Ulysses Life, Consciousness, and Existence Quotes
How we cite our quotes: Citations follow this format: (Chapter.Paragraph), except for the "Circe" episode, which is (Chapter.Line) and the "Penelope" episode, which is (Chapter.Page). We used the Vintage International edition published in 1990.
"Pornosophical philotheology. Metaphysics in Mecklenburg street!" (15.21)
Lynch here derides Stephen's philosophizing as they approach Bella Cohen's brothel in "Circe." He combines four terms: pornography, philosophy, philology (the study of languages), and theology. How is this actually a good catch phrase for the view of life promoted in the book? Where are some instances of two seemingly disparate things being brought together, e.g. the sexual and the religious? Is there any philosophy in the book that is not woven tightly into the details of daily life?
"How? Very unpleasant. Noble art of self-pretence. Personally, I detect action. (He waves his hand.) Hand hurt me slightly. Enfin, ce sont vos oignons. (To Cissy Caffrey.) Some trouble is on here. What is it precisely?" (15.962)
These lines come from the end of "Circe" immediately after Private Carr asks Stephen how he would like to be hit in the jaw. Drunk as he is, Stephen is still speaking some truth. In particular, he does detest action and maintain a theory of passivity. For Stephen, what matters is intensity of thought and firmness of conviction. How can passivity be a theory of life? What external circumstances of Stephen's (his life in Ireland, the influence of England the Church, his own guilt) might shape his particular theory of life?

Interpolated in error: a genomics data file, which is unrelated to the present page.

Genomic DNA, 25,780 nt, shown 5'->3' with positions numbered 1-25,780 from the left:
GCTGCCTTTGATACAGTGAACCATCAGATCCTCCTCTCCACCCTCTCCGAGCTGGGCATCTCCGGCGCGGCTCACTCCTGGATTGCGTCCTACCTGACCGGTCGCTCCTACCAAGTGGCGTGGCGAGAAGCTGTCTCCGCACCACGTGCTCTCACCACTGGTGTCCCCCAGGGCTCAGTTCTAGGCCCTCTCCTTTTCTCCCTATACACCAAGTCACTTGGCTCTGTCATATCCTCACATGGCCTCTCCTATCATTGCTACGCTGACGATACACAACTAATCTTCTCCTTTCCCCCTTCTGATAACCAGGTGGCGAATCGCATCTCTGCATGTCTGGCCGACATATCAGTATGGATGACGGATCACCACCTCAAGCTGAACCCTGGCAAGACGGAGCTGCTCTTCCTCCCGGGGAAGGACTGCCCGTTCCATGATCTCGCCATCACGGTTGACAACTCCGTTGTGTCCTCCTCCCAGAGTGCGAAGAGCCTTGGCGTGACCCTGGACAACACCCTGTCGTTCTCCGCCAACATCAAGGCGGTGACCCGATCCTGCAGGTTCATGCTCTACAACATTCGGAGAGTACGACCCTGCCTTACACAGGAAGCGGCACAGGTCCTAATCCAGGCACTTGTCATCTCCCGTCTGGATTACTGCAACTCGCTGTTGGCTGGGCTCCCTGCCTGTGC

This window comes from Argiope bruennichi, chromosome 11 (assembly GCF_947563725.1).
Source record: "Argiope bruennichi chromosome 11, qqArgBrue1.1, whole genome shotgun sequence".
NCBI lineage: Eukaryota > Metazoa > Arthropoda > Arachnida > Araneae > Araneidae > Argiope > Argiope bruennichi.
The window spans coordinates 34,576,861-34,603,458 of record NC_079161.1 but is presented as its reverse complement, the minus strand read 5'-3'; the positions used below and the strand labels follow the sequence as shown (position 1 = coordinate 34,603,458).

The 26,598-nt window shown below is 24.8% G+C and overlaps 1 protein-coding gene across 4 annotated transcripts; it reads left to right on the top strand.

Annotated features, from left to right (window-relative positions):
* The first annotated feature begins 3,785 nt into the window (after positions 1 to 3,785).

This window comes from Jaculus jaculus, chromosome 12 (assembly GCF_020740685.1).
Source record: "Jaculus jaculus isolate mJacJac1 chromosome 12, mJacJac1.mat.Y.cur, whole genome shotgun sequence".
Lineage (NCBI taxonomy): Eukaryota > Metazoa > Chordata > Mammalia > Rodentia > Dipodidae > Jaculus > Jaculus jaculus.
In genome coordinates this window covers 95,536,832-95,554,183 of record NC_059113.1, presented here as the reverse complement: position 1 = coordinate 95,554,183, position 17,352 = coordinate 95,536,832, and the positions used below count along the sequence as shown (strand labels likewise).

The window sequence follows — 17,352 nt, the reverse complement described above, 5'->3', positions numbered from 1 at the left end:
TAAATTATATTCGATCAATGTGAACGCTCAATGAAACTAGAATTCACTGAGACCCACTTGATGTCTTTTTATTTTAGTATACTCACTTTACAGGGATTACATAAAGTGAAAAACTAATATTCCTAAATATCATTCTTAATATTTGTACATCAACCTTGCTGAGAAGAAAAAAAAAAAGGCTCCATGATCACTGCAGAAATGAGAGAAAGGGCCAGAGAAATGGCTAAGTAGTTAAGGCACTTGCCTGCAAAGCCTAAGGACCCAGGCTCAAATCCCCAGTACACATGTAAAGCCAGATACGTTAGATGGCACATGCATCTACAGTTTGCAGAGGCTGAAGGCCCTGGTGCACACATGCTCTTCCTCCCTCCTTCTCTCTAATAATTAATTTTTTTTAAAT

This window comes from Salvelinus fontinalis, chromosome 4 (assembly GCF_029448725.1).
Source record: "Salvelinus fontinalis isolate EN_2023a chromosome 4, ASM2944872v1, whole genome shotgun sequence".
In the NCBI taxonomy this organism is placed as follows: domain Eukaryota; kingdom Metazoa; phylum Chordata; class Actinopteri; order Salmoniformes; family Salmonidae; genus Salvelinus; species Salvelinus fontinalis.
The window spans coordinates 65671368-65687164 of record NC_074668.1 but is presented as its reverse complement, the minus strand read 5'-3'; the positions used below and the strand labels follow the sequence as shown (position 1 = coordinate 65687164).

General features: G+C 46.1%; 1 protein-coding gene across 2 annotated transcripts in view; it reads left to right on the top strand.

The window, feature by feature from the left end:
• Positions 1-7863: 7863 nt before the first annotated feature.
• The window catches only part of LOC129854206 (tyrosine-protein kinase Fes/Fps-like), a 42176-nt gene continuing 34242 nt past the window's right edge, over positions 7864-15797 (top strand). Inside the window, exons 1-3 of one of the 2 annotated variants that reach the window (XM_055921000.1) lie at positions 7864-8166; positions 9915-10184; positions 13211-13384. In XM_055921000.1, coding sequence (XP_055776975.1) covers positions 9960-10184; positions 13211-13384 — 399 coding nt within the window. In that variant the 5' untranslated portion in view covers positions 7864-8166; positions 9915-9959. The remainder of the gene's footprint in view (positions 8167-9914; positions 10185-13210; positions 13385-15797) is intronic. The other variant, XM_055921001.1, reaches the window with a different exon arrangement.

Did Stephen participate in his dejection?
He affirmed his significance as a conscious rational animal proceeding syllogistically from the known to the unknown and a conscious rational reagent between a micro- and a macrocosm ineluctably constructed upon the incertitude of the void. (17.149)
Alright, let's parse this. First, Stephen is a rational person who knows some things and doesn't know others. He can use logic ("proceed syllogistically") from the things he knows to other things he doesn't know. As a "reagent," one who acts in the world, Stephen lives between his own world of Dublin and teaching ("micro-") and the great big universe that he doesn't understand ("macrocosm"). According to the skeptical position, nothing can ever be known for certain because your mind could be deceiving you in some way or another. Thus, Stephen's life is "constructed upon the incertitude of the void." How might this complex philosophical thought be comforting for Stephen?